For as long as I can remember, Anne Rice’s iconic gothic book series The Vampire Chronicles has always epitomized everything I loved about vampire mythology. Perhaps even moreso than Dracula, anytime I see something vampire-related, I automatically compare it back to Rice’s golden standard. The last time her most famous creation, the vampire Lestat, was seen onscreen, he was played by Stuart Townsend in the very fun but technically flawed Queen of the Damned in 2002. Flash forward twenty years, and now Anne Rice’s characters are finally seeing new life thanks to AMC’s updated adaptation! Up until her untimely death, Rice was heavily invested in this version; judging by the first five out of eight episodes in the series, Rice’s involvement really shines through. Interview with the Vampire is a timely depiction of the vampire legend, updated with recontextualized time period aesthetics, racial politics, and full-throttle embracing of its queer text.

Just to get it out of the way immediately, Interview with the Vampire definitely takes some liberties by shifting the time period around from 1700/1800s New Orleans to 1910 New Orleans. In a way, it also serves as a semi-sequel to the story of journalist Daniel Molloy (Eric Bogosian of Uncut Gems and Law & Order: Criminal Intent) and his in-depth discussions with ancient vampire Louis de Pointe du Lac (Jacob Anderson, Game of Thrones, Overlord). As the series begins, Molloy has just been sent a bunch of cassettes with a signed letter from Louis—the very tapes recounting their interview sessions from fifty years ago! Daniel still has the scar from the bite mark Louis left on his neck, but the proposal of revisiting their project once more may prove too tantalizing to resist. Though Daniel appears to have built up an illustrious career of investigative journalism and novel-writing, the story of Louis has never been completed. With Parkinson’s Disease tightening its grip over Daniel, completing the decades-long work he started with Louis seems vital.

If I wasn’t immediately sucked into the story by way of the pandemic-era present day of Louis and Daniel, the second we are plunged into 1910 New Orleans is a different story entirely. Louis oversees a sizable trust and sugar plantations, managing and operating enterprises as what basically amounts to a 1900s take on a pimp; Jim Crow has freshly “vanquished ideas of free men,” and the sole place Louis has grand standing is in the old red light district. As a black man with a sizable hand in the power of the time period, Louis often stuck out like a sore thumb at decadent parties with “almost exclusively Caucasian clientele.” However, this same type of place is notably where Louis first encounters Lestat (Sam Reid). Louis recounts his version of events as they happened, imploring both the viewer and Daniel Molloy to “let the tale seduce you as I was seduced,” lest one desires to rush immediately into the sexually-charged horror bits.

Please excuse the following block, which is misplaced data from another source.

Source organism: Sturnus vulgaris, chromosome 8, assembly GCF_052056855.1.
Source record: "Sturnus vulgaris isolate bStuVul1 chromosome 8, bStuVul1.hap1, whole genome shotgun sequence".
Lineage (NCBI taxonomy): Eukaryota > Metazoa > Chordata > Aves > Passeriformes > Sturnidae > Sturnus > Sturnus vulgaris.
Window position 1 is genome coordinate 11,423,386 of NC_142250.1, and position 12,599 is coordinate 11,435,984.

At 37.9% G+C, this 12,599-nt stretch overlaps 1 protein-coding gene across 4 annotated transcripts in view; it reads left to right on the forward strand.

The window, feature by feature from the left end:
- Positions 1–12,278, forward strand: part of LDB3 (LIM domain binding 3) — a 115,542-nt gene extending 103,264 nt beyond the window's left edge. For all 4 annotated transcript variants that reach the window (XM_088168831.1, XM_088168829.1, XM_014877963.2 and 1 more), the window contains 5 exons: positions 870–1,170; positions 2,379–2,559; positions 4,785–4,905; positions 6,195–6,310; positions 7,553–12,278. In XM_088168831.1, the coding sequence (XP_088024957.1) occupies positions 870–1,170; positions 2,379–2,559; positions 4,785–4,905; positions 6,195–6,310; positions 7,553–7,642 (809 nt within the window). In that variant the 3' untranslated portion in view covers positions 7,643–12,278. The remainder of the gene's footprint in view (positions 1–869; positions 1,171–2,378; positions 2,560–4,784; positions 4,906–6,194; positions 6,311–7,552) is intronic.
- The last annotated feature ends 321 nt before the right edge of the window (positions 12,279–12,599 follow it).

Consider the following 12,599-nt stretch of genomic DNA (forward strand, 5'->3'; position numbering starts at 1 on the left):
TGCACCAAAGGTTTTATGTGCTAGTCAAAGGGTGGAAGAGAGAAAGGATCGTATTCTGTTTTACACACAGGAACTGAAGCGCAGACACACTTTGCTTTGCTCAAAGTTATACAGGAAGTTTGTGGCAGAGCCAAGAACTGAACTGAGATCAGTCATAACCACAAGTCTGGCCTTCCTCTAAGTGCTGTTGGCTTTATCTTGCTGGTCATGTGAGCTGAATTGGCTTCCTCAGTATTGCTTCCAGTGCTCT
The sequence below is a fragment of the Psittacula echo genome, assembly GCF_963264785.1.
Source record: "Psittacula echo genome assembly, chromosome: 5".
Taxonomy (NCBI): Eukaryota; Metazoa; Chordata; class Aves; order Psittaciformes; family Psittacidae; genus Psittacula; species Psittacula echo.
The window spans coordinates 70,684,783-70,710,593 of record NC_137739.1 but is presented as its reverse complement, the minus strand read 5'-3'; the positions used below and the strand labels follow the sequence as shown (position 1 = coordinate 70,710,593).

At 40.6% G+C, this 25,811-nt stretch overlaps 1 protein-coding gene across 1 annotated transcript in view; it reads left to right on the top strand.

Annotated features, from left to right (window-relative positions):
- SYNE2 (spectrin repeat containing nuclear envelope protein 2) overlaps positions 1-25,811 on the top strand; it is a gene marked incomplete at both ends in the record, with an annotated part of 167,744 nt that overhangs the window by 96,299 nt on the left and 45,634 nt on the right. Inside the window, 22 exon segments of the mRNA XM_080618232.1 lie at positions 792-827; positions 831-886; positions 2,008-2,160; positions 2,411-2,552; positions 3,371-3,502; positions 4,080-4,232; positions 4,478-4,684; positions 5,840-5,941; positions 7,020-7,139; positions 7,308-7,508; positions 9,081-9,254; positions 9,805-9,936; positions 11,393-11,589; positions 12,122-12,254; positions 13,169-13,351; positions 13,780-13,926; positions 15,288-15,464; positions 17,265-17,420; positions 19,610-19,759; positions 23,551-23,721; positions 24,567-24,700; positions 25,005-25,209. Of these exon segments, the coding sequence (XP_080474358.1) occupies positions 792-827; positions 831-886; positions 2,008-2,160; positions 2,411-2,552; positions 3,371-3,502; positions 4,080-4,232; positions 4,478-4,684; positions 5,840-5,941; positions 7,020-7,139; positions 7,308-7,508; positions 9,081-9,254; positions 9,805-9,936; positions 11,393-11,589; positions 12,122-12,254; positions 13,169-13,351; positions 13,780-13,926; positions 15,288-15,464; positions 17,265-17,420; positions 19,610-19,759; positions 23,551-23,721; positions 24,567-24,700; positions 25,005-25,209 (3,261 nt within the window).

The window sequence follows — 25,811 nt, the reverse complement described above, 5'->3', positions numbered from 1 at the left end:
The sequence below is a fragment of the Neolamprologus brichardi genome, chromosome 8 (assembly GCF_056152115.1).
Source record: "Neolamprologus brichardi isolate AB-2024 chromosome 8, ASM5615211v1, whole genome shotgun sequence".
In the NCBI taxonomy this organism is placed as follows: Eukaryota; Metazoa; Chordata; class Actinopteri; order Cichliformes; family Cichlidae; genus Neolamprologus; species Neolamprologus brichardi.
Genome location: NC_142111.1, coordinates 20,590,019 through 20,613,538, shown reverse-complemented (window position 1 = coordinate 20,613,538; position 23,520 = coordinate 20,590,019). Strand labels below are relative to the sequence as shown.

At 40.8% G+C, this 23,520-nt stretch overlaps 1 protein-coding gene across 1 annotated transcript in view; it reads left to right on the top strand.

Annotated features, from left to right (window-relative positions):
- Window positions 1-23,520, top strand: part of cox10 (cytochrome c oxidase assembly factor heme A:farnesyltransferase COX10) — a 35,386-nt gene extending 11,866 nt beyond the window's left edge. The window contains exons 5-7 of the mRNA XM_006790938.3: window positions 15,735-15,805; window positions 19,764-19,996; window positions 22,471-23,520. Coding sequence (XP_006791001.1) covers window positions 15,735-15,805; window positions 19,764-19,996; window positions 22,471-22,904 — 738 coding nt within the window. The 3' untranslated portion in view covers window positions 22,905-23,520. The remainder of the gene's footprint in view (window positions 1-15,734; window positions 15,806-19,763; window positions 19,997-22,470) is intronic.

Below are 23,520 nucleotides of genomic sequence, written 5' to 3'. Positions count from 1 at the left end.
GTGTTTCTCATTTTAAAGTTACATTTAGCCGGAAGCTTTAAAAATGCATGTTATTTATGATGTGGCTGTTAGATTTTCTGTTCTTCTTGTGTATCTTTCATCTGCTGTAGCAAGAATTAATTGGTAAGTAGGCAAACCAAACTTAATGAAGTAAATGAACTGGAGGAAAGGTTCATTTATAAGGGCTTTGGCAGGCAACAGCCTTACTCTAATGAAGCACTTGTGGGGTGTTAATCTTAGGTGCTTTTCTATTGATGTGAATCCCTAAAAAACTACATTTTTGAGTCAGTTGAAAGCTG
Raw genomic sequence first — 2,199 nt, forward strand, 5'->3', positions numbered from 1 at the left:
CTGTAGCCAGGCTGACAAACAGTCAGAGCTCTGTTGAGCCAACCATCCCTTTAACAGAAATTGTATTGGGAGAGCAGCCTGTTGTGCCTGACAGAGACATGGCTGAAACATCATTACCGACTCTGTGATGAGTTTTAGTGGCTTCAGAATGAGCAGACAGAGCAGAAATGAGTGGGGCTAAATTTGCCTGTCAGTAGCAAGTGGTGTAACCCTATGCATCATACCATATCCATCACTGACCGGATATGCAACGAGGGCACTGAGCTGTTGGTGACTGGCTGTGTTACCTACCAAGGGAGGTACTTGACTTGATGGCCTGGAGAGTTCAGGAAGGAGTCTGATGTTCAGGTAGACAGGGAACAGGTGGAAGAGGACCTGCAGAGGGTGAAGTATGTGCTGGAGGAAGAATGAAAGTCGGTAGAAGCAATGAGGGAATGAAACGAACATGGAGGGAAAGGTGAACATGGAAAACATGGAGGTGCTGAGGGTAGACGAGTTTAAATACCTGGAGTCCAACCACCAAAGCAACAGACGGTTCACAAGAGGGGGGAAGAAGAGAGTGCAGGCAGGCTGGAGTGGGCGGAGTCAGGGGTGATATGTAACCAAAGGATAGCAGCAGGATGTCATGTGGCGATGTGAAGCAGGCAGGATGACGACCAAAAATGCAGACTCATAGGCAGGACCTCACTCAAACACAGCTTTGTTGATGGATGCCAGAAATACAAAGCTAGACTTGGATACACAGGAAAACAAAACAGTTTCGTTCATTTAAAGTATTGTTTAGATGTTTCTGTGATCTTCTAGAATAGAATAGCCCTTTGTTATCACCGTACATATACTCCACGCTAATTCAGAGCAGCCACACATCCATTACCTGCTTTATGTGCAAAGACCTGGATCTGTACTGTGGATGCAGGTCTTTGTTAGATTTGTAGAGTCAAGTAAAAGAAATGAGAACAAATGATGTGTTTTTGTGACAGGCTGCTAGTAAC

Once Lestat is in the picture, the two men fall for one another in a way that has yet to be depicted onscreen. For once, the tale leans into the overt erotic gay subtext only hinted at in previous film adaptations. Though Lestat is essentially colored as bisexual, exploring Louis’s journey as a gay black man in the 1900s is fascinating indeed. Of course, Interview with Vampire only emboldens what was already present in the first place—how can you miss it through one man literally sucking another? Entirely naked and floating together in erotic bliss, Louis embraces Lestat’s “dark gift” as if effortlessly unlocking the key to desires that were always floating in the back of his mind. The first few episodes focus on Louis attempting to balance his professional and family life with his newfound, bloodthirsty vampire status. Louis becomes a club owner by night, but he still answers to a white master—in this case, Lestat is his “mentor, lover, and maker.” 

Kirsten Dunst left difficult shoes to fill in one of her first onscreen roles ever at just ten years old in 1994’s Interview with Vampire as the young Claudia. In AMC’s series, it takes until episode 4 for this version of Claudia to make her grand reappearance, now played by Avatar: The Way of Water actress Bailey Bass. Molloy gets access to Claudia’s diaries, and discovers just how sadistic and tormented she has become. Here, Claudia is eternally a fourteen-year-old girl, set to endlessly exist in perhaps the most frustrating corner of adolescence. The comedy of two queer men attempting to raise a young orphaned child is not lost on the writers here; furthermore, Claudia’s actions and misdeeds are just as horrifying as they were in other iterations. Though I longed to see more of Louis and Lestat interacting, every second Claudia is onscreen is gleefully exciting.